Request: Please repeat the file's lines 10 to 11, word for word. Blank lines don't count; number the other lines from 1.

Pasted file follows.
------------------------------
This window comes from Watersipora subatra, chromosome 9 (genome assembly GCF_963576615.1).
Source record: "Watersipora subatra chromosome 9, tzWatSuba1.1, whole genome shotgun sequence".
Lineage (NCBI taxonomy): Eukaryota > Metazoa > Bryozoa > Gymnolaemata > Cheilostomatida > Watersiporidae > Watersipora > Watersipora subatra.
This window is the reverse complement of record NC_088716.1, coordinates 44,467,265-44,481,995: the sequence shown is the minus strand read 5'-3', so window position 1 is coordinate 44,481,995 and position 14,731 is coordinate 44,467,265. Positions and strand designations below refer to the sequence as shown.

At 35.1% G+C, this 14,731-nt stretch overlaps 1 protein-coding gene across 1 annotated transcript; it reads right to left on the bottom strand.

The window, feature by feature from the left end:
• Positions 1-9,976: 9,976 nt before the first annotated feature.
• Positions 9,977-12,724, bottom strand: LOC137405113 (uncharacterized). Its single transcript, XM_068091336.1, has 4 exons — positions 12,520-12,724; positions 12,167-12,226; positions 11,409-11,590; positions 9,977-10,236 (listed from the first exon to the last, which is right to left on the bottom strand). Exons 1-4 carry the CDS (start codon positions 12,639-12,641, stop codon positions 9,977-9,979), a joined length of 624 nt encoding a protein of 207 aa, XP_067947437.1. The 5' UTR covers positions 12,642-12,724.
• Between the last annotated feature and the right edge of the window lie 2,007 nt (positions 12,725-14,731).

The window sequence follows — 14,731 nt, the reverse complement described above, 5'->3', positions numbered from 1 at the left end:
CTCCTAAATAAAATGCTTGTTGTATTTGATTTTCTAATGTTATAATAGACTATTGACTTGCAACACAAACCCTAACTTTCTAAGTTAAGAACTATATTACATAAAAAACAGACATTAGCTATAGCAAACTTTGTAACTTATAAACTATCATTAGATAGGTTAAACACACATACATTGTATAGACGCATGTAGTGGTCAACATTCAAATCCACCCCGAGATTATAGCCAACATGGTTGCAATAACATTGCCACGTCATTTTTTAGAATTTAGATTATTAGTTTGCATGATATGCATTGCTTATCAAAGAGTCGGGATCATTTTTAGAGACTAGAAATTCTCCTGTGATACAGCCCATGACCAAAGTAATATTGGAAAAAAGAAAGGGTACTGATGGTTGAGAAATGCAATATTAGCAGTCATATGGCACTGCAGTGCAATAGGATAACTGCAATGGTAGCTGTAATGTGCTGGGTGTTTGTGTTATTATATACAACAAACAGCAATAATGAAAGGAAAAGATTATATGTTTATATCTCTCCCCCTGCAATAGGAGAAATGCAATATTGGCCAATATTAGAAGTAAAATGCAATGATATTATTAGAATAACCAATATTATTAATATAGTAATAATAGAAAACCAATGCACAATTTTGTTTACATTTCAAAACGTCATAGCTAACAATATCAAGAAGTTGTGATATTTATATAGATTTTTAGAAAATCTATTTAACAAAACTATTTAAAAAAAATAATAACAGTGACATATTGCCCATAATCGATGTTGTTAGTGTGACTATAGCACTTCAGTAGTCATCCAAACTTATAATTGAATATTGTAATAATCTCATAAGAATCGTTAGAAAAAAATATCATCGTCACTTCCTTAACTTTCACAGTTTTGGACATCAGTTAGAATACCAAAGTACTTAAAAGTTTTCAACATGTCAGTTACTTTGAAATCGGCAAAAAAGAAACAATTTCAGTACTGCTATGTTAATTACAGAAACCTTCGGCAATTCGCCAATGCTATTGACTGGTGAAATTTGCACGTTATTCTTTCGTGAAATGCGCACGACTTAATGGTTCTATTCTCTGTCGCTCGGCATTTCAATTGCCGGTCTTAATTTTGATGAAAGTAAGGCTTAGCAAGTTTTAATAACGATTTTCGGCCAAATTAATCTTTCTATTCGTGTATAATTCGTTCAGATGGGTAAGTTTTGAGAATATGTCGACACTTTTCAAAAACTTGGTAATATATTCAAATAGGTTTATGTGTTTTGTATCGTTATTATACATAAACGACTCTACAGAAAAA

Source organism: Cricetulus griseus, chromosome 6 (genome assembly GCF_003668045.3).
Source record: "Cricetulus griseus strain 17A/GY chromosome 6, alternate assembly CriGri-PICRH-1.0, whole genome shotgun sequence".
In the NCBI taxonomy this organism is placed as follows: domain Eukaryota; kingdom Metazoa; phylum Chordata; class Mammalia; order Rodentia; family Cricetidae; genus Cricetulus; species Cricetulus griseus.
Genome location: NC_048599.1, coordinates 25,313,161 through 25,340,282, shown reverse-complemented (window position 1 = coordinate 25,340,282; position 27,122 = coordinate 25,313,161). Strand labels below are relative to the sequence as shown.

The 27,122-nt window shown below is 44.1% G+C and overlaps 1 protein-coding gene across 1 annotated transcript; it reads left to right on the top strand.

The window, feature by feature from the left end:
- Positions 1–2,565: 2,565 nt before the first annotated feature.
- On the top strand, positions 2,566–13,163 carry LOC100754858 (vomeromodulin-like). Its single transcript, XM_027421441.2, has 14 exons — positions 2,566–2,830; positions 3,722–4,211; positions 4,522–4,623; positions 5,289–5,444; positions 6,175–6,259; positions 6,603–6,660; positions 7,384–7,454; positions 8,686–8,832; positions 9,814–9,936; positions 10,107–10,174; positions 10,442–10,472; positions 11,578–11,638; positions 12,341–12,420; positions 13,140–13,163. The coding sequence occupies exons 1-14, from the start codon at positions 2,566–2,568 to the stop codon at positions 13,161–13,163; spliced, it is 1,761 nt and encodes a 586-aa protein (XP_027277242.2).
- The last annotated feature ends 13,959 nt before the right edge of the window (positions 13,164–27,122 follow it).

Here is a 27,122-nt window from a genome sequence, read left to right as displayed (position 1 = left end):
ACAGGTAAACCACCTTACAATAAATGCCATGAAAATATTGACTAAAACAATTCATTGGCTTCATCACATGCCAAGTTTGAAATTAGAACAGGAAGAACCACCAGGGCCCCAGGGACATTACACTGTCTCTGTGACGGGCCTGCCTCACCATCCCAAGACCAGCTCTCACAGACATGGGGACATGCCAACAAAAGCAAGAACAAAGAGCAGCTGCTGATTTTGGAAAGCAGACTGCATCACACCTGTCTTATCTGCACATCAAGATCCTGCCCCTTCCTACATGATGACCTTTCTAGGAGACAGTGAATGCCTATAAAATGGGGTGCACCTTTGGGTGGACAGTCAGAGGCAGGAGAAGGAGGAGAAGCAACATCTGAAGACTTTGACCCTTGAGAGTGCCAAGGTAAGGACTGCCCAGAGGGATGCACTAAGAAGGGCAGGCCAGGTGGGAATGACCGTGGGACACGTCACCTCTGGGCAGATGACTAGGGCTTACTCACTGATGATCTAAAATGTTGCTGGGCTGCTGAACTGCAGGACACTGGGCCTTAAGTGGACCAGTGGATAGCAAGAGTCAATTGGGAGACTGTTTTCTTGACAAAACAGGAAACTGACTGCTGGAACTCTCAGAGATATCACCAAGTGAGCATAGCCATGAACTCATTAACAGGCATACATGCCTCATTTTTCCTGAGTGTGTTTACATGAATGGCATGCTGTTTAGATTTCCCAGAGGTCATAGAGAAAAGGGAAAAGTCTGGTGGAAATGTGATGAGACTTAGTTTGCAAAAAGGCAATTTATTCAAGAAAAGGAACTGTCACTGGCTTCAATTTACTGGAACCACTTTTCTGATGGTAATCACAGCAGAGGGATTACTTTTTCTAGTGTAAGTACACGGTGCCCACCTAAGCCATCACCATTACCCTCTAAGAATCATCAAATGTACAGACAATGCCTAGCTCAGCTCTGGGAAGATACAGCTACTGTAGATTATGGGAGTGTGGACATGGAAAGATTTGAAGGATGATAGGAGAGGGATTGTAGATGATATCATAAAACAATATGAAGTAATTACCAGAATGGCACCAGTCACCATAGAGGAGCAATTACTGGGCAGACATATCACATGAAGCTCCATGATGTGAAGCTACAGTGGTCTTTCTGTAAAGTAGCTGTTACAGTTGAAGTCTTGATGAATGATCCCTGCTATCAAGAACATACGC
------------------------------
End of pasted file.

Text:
The window sequence follows — 14,731 nt, the reverse complement described above, 5'->3', positions numbered from 1 at the left end:
CTCCTAAATAAAATGCTTGTTGTATTTGATTTTCTAATGTTATAATAGACTATTGACTTGCAACACAAACCCTAACTTTCTAAGTTAAGAACTATATTACATAAAAAACAGACATTAGCTATAGCAAACTTTGTAACTTATAAACTATCATTAGATAGGTTAAACACACATACATTGTATAGACGCATGTAGTGGTCAACATTCAAATCCACCCCGAGATTATAGCCAACATGGTTGCAATAACATTGCCACGTCATTTTTTAGAATTTAGATTATTAGTTTGCATGATATGCATTGCTTATCAAAGAGTCGGGATCATTTTTAGAGACTAGAAATTCTCCTGTGATACAGCCCATGACCAAAGTAATATTGGAAAAAAGAAAGGGTACTGATGGTTGAGAAATGCAATATTAGCAGTCATATGGCACTGCAGTGCAATAGGATAACTGCAATGGTAGCTGTAATGTGCTGGGTGTTTGTGTTATTATATACAACAAACAGCAATAATGAAAGGAAAAGATTATATGTTTATATCTCTCCCCCTGCAATAGGAGAAATGCAATATTGGCCAATATTAGAAGTAAAATGCAATGATATTATTAGAATAACCAATATTATTAATATAGTAATAATAGAAAACCAATGCACAATTTTGTTTACATTTCAAAACGTCATAGCTAACAATATCAAGAAGTTGTGATATTTATATAGATTTTTAGAAAATCTATTTAACAAAACTATTTAAAAAAAATAATAACAGTGACATATTGCCCATAATCGATGTTGTTAGTGTGACTATAGCACTTCAGTAGTCATCCAAACTTATAATTGAATATTGTAATAATCTCATAAGAATCGTTAGAAAAAAATATCATCGTCACTTCCTTAACTTTCACAGTTTTGGACATCAGTTAGAATACCAAAGTACTTAAAAGTTTTCAACATGTCAGTTACTTTGAAATCGGCAAAAAAGAAACAATTTCAGTACTGCTATGTTAATTACAGAAACCTTCGGCAATTCGCCAATGCTATTGACTGGTGAAATTTGCACGTTATTCTTTCGTGAAATGCGCACGACTTAATGGTTCTATTCTCTGTCGCTCGGCATTTCAATTGCCGGTCTTAATTTTGATGAAAGTAAGGCTTAGCAAGTTTTAATAACGATTTTCGGCCAAATTAATCTTTCTATTCGTGTATAATTCGTTCAGATGGGTAAGTTTTGAGAATATGTCGACACTTTTCAAAAACTTGGTAATATATTCAAATAGGTTTATGTGTTTTGTATCGTTATTATACATAAACGACTCTACAGAAAAA